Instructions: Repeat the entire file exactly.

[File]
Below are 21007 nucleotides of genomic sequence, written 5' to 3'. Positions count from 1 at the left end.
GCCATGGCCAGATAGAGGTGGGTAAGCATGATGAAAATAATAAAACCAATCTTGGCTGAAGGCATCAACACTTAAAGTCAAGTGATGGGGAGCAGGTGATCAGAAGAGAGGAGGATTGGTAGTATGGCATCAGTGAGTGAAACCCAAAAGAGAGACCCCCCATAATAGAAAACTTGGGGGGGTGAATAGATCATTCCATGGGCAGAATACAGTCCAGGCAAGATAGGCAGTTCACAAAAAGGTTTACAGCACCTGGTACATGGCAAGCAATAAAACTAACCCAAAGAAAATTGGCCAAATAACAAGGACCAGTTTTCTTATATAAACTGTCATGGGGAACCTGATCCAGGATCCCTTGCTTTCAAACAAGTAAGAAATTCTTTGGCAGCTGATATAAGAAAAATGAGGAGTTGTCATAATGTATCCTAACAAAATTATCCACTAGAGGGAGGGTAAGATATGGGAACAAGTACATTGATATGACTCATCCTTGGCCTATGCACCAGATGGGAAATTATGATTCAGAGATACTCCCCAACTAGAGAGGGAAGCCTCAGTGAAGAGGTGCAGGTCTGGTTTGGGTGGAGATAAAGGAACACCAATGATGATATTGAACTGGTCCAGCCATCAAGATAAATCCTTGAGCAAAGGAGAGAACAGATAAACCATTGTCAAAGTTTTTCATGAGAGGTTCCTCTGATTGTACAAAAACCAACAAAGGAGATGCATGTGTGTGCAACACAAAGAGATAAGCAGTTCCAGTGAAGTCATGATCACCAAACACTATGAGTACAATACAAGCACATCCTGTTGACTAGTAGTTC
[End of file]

Below are 21007 nucleotides of genomic sequence, written 5' to 3'. Positions count from 1 at the left end.
GCCATGGCCAGATAGAGGTGGGTAAGCATGATGAAAATAATAAAACCAATCTTGGCTGAAGGCATCAACACTTAAAGTCAAGTGATGGGGAGCAGGTGATCAGAAGAGAGGAGGATTGGTAGTATGGCATCAGTGAGTGAAACCCAAAAGAGAGACCCCCCATAATAGAAAACTTGGGGGGGTGAATAGATCATTCCATGGGCAGAATACAGTCCAGGCAAGATAGGCAGTTCACAAAAAGGTTTACAGCACCTGGTACATGGCAAGCAATAAAACTAACCCAAAGAAAATTGGCCAAATAACAAGGACCAGTTTTCTTATATAAACTGTCATGGGGAACCTGATCCAGGATCCCTTGCTTTCAAACAAGTAAGAAATTCTTTGGCAGCTGATATAAGAAAAATGAGGAGTTGTCATAATGTATCCTAACAAAATTATCCACTAGAGGGAGGGTAAGATATGGGAACAAGTACATTGATATGACTCATCCTTGGCCTATGCACCAGATGGGAAATTATGATTCAGAGATACTCCCCAACTAGAGAGGGAAGCCTCAGTGAAGAGGTGCAGGTCTGGTTTGGGTGGAGATAAAGGAACACCAATGATGATATTGAACTGGTCCAGCCATCAAGATAAATCCTTGAGCAAAGGAGAGAACAGATAAACCATTGTCAAAGTTTTTCATGAGAGGTTCCTCTGATTGTACAAAAACCAACAAAGGAGATGCATGTGTGTGCAACACAAAGAGATAAGCAGTTCCAGTGAAGTCATGATCACCAAACACTATGAGTACAATACAAGCACATCCTGTTGACTAGTAGTTC